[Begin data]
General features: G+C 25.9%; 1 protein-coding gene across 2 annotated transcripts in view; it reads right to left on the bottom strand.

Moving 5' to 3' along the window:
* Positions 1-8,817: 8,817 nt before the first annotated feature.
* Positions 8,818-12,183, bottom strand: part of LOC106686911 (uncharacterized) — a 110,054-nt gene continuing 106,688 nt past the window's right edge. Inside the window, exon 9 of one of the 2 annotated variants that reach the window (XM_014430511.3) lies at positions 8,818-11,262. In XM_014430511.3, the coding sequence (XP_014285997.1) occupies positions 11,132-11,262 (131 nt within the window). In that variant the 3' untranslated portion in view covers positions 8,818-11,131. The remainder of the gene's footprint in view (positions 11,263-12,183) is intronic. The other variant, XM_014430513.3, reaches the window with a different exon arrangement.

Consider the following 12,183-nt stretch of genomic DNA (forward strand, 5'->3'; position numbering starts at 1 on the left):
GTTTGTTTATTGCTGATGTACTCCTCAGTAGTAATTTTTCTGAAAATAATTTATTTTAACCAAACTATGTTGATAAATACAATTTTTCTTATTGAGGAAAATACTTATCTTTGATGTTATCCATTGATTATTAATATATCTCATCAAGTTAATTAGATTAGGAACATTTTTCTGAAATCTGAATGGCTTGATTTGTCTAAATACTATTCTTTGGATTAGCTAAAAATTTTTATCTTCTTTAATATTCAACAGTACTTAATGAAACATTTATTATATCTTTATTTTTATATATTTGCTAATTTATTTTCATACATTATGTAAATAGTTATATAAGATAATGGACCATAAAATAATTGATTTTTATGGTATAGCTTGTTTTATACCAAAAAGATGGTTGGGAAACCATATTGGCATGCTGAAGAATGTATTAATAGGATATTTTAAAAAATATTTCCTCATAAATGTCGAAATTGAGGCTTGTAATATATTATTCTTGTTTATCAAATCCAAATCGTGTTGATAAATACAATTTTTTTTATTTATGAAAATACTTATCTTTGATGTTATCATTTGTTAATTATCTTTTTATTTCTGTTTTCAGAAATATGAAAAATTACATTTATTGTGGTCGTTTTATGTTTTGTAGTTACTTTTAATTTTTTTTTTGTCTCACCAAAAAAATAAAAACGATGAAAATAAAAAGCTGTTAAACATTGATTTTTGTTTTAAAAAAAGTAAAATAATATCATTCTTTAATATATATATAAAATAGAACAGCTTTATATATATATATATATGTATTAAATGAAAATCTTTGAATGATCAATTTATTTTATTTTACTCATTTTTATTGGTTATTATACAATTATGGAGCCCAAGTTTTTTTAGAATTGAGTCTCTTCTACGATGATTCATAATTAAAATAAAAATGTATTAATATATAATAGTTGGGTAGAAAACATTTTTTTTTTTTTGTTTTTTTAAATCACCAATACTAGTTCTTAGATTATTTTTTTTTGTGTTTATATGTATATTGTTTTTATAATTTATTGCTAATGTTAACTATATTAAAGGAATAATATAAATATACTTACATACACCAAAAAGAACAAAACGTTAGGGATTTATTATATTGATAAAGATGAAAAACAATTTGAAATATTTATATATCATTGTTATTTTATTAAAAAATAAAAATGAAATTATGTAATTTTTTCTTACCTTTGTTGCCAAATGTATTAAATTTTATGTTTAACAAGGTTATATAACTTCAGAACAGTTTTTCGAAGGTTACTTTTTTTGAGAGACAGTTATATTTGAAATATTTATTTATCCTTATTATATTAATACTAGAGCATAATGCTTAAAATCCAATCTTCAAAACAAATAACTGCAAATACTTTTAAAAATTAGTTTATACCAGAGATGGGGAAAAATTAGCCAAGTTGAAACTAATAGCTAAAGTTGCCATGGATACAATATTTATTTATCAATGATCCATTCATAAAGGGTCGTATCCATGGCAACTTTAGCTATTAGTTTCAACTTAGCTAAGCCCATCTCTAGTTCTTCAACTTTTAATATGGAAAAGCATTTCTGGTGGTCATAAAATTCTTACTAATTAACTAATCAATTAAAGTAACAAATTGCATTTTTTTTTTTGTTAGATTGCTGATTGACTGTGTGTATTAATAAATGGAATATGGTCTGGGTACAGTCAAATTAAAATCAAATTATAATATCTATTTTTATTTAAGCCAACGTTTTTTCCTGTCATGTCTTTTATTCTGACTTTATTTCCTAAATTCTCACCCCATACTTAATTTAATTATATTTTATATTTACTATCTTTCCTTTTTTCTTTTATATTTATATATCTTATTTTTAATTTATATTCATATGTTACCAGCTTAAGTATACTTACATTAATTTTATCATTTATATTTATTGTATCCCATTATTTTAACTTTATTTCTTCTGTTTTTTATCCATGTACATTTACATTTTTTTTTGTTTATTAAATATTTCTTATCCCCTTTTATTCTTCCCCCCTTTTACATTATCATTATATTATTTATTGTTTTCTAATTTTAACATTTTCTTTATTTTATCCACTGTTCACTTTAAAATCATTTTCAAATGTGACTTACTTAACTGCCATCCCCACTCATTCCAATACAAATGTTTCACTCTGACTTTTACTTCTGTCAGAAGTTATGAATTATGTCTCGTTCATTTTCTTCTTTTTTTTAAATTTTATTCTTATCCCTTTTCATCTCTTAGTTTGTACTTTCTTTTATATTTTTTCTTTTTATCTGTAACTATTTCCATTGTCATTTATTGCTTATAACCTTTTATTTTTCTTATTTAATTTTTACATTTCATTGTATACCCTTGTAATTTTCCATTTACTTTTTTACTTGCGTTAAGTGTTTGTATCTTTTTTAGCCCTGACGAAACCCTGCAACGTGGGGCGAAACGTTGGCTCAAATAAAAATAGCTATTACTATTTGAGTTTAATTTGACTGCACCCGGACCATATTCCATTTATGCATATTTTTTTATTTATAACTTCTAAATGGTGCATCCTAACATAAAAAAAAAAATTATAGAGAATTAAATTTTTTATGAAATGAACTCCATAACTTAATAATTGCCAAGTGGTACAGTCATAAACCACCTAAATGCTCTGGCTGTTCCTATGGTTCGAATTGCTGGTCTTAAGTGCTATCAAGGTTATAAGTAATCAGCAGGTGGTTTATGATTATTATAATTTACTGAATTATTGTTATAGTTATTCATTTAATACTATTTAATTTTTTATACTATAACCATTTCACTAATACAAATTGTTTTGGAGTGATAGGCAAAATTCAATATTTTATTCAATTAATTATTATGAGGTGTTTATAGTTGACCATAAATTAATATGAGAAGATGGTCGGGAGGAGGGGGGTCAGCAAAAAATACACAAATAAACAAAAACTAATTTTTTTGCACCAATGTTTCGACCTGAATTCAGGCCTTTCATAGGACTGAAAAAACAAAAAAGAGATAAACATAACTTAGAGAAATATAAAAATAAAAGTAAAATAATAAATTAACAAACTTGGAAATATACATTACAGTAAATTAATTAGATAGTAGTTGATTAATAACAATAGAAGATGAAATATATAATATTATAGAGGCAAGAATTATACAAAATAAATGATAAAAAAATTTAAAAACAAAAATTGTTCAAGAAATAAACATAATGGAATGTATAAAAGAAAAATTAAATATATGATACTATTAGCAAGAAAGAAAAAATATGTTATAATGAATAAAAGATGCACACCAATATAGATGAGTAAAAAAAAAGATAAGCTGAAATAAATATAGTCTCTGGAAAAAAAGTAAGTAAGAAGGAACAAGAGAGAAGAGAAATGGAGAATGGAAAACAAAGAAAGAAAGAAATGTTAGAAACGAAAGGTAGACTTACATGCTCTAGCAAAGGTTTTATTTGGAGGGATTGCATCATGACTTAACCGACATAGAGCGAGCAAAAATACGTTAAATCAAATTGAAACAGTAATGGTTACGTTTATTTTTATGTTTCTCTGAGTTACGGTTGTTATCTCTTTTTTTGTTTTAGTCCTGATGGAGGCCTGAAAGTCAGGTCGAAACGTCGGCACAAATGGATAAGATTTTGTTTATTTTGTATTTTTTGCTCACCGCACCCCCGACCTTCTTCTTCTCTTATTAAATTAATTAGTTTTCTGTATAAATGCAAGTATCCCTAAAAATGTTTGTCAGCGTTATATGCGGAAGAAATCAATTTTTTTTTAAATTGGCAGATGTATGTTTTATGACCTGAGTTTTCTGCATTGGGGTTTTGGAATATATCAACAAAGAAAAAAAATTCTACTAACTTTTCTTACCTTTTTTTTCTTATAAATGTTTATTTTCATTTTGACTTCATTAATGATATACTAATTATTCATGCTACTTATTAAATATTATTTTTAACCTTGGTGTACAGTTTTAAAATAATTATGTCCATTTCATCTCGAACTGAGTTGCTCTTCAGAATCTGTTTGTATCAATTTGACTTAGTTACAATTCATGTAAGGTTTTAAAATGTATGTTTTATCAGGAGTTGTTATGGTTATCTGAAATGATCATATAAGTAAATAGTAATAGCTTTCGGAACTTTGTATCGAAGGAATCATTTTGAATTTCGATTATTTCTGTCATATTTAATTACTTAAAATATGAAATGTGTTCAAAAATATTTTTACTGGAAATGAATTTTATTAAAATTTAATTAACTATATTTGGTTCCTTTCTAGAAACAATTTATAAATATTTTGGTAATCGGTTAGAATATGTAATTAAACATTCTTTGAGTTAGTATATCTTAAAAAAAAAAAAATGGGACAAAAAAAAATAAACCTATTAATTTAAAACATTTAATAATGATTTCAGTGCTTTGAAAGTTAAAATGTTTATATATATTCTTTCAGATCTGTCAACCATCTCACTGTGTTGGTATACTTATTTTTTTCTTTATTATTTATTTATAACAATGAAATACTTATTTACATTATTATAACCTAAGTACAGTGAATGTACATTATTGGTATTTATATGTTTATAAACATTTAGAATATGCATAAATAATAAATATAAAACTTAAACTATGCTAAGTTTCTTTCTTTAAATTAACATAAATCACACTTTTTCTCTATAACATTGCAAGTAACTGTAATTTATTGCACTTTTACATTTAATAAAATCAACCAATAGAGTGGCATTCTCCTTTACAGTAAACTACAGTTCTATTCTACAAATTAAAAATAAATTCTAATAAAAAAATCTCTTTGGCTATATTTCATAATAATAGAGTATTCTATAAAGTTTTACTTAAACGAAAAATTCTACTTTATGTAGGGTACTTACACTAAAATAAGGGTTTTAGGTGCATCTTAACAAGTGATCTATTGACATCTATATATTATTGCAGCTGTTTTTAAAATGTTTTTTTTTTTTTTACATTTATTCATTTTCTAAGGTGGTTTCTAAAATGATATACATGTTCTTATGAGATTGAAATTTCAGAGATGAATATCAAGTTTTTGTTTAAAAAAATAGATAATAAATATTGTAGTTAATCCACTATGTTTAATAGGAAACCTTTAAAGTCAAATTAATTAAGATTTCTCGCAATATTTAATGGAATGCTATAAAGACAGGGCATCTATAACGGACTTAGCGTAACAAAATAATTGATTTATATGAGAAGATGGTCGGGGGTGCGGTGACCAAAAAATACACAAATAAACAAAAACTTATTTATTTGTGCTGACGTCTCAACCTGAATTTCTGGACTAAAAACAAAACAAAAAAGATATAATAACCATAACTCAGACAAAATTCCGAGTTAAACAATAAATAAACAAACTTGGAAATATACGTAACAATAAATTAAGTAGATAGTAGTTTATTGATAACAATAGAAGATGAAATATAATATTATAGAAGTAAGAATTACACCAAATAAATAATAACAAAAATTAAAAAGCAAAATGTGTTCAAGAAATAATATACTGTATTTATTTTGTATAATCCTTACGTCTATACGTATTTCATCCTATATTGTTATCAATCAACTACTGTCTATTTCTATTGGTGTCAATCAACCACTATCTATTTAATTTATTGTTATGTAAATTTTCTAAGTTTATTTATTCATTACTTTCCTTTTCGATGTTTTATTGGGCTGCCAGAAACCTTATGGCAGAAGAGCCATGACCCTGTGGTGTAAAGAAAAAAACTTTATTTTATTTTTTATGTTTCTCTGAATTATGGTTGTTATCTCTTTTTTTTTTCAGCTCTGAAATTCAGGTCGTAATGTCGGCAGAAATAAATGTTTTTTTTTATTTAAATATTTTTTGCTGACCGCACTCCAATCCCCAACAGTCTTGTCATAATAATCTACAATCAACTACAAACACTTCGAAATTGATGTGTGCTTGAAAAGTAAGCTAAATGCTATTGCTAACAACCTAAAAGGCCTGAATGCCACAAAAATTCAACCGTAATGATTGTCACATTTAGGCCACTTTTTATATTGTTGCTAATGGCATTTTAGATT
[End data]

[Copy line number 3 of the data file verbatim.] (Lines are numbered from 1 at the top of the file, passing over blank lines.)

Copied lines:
* Positions 1-8,817: 8,817 nt before the first annotated feature.